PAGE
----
Once you’re logged in, the ballot can be found here, and you can read about our candidates here. Questions? Contact the Elections Officer.

You can read more about the elections process on the OTW Elections Website. A vote cannot be canceled or re-cast, so we encourage you to think carefully about your votes!

Additional text added at 15:31 UTC 16 November 2011 is bolded.

2011 OTW Elections Voting – The People!

We’re getting down to the wire — polls open noon UTC 16 November (check the time in your area) and close 48 hours later, at noon UTC 18 November (check the time in your area) — just enough time for one last peek behind the scenes!

Yesterday’s post explaining how the OTW uses a modified version of Instant Runoff Voting to determine multiple winners with a single ballot focused on the technology and how the results are determined once the election period is complete. But our election is far from an instant process; we’ve implemented procedures surrounding that technology to assure that those results are verifiable, that there are multiple corroborating sources to disallow any possibility of tampering, and that we have created an audit trail.

The OTW’s Elections committee, active throughout the 2008 and 2009 terms, felt that was important; not because they felt there was a danger of tampering, but because we, as an organization, should be able to assure our members with full confidence that their votes are being handled with care and respect. After all, we are an organization founded by fans, run by fans, and working in the interests of fans; our Board elections are one of the many ways that our members guide us.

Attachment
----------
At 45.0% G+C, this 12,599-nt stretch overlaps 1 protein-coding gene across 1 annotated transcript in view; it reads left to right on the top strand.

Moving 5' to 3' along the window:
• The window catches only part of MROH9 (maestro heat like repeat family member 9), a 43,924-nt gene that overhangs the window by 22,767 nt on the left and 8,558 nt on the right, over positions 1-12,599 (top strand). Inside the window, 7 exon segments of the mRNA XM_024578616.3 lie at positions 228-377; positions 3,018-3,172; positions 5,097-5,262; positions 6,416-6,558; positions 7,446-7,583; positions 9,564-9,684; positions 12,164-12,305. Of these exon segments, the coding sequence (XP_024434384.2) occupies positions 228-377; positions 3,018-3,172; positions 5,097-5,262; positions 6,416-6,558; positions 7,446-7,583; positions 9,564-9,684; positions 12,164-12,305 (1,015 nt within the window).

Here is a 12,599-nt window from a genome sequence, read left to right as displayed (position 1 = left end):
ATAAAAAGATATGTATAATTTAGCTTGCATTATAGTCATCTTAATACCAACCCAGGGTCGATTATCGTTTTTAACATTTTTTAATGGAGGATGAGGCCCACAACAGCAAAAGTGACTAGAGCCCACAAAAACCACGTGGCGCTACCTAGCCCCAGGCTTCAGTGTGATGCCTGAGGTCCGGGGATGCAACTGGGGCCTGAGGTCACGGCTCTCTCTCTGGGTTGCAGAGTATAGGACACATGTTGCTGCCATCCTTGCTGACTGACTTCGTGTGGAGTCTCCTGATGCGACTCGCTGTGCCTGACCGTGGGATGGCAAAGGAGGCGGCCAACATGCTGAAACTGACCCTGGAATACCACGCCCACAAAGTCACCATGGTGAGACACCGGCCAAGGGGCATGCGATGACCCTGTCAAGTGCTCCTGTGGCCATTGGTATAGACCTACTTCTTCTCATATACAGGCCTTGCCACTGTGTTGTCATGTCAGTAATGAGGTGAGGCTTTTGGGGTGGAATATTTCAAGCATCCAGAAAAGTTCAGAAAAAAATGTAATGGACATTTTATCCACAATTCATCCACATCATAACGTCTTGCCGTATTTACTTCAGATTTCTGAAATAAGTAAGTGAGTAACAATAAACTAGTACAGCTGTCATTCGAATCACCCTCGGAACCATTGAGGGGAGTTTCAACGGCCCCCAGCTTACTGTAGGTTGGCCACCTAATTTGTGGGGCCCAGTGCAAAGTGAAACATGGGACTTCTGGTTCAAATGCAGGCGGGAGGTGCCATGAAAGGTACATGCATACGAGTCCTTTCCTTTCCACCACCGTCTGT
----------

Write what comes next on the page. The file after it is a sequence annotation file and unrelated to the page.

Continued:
Today we offer a peek at what the staff members tasked with elections work have been doing over the past weeks, and how they will be spending the next few days.

First — who are these people? Well, the elections process requires that we fill several roles. Candidates! They’re pretty important, and they’ve been working hard throughout the candidacy period to share their vision while simultaneously carrying out their regular work load for the OTW. But you know about them already (if you don’t, please peruse all of our Elections posts, or visit the Candidate Information page!) The next role that’s vital to the process is the Elections Officer — this year, that’s Board member Ira Gladkova. They are appointed by the Board at the beginning of the term, and they work throughout the year to prepare, to talk with potential candidates, and to make certain that we are hitting all of our marks according to the Elections Timeline. The Elections Officer is also responsible for making all elections announcements, for clarifying policy to our members, and for working with the OTW’s Legal team in case of questions that go beyond policy. The Elections Officer also fields questions from voters, and makes certain that any questions of eligibility are resolved as soon as possible. (Contact the Elections Officer here.)

So those are the visible people. But we have more! Not many more, in order to protect donor confidentiality, but a few. Our trusty Systems committee, for example, will be watching our website traffic to make sure that the Elections site stays accessible, and to address any slowdowns if they happen.